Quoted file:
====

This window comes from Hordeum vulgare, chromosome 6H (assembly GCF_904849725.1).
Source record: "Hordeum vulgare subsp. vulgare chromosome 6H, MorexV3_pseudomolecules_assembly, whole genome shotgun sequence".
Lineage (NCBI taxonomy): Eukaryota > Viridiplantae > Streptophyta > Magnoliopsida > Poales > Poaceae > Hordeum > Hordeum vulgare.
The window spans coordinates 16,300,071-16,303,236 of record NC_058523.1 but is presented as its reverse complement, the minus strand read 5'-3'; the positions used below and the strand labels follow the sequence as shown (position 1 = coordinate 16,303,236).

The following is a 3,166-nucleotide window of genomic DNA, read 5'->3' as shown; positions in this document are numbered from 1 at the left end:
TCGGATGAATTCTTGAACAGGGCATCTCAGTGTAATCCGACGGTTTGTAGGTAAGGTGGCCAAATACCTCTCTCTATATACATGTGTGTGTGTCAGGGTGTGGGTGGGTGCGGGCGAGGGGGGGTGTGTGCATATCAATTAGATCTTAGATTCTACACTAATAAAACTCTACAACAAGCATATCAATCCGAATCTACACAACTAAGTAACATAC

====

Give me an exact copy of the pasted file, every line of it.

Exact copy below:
This window comes from Hordeum vulgare, chromosome 6H (assembly GCF_904849725.1).
Source record: "Hordeum vulgare subsp. vulgare chromosome 6H, MorexV3_pseudomolecules_assembly, whole genome shotgun sequence".
Lineage (NCBI taxonomy): Eukaryota > Viridiplantae > Streptophyta > Magnoliopsida > Poales > Poaceae > Hordeum > Hordeum vulgare.
The window spans coordinates 16,300,071-16,303,236 of record NC_058523.1 but is presented as its reverse complement, the minus strand read 5'-3'; the positions used below and the strand labels follow the sequence as shown (position 1 = coordinate 16,303,236).

The following is a 3,166-nucleotide window of genomic DNA, read 5'->3' as shown; positions in this document are numbered from 1 at the left end:
TCGGATGAATTCTTGAACAGGGCATCTCAGTGTAATCCGACGGTTTGTAGGTAAGGTGGCCAAATACCTCTCTCTATATACATGTGTGTGTGTCAGGGTGTGGGTGGGTGCGGGCGAGGGGGGGTGTGTGCATATCAATTAGATCTTAGATTCTACACTAATAAAACTCTACAACAAGCATATCAATCCGAATCTACACAACTAAGTAACATAC